Smoot-Hawley Tariff

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The Smoot-Hawley Tariff was a high U.S. tariff enacted in 1930. Smoot and Hawley were the Republican tariff experts in Senate and House, and they thought that it would help the economy by protecting American manufacturers from imports and prevent American jobs from being lost. The higher tariff was supported by leading spokesmen for agriculture and industry.

The effort backfired as Canada and other major trading partners retaliated and put higher tariffs on goods made in America. American foreign trade fell by 40%. Because of the interrelated nature of global economics (even at that point in history), the tariff contributed to a decline in worldwide trade of 66% from 1929 to 1934.[1]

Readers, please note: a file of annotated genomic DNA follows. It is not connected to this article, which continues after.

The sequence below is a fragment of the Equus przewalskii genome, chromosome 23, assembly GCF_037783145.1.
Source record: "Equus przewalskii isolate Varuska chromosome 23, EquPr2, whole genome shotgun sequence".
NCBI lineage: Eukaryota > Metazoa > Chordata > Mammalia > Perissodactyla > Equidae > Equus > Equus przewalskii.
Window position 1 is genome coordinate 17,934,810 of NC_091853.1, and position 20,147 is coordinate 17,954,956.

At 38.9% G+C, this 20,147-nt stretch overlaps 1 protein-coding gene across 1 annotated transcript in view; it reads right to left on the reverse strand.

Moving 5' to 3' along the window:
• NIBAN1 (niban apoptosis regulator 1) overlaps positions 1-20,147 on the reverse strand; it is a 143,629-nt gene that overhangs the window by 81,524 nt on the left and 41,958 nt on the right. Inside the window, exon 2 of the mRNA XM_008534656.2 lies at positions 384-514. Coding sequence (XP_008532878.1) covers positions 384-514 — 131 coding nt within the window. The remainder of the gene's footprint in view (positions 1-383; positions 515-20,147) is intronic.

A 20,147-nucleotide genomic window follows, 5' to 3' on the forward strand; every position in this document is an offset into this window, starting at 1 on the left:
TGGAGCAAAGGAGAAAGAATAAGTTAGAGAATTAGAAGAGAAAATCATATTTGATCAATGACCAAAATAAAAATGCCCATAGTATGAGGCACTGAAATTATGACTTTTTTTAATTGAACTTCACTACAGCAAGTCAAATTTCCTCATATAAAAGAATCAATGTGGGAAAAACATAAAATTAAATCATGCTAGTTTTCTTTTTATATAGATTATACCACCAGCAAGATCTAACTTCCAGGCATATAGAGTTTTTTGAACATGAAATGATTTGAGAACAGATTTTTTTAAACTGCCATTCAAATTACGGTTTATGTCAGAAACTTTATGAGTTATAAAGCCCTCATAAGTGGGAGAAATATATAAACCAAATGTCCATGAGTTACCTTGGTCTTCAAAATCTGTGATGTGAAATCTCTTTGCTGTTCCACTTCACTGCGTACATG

It has been roundly criticized by nearly all economists of the time and since as a huge mistake; many consider it partly responsible for the Great Depression. However, foreign trade was a small part of the U.S. economy (4%), so economists such as Milton Friedman argue that the tariff could not have directly contributed much to the depression.

Further reading

  • Judith A. McDonald, Anthony Patrick O'Brien and Colleen M. Callahan. "Trade Wars: Canada's Reaction to the Smoot-Hawley Tariff," Journal of Economic History, Vol. 57, No. 4 (Dec., 1997), pp. 802–826 in JSTOR



See also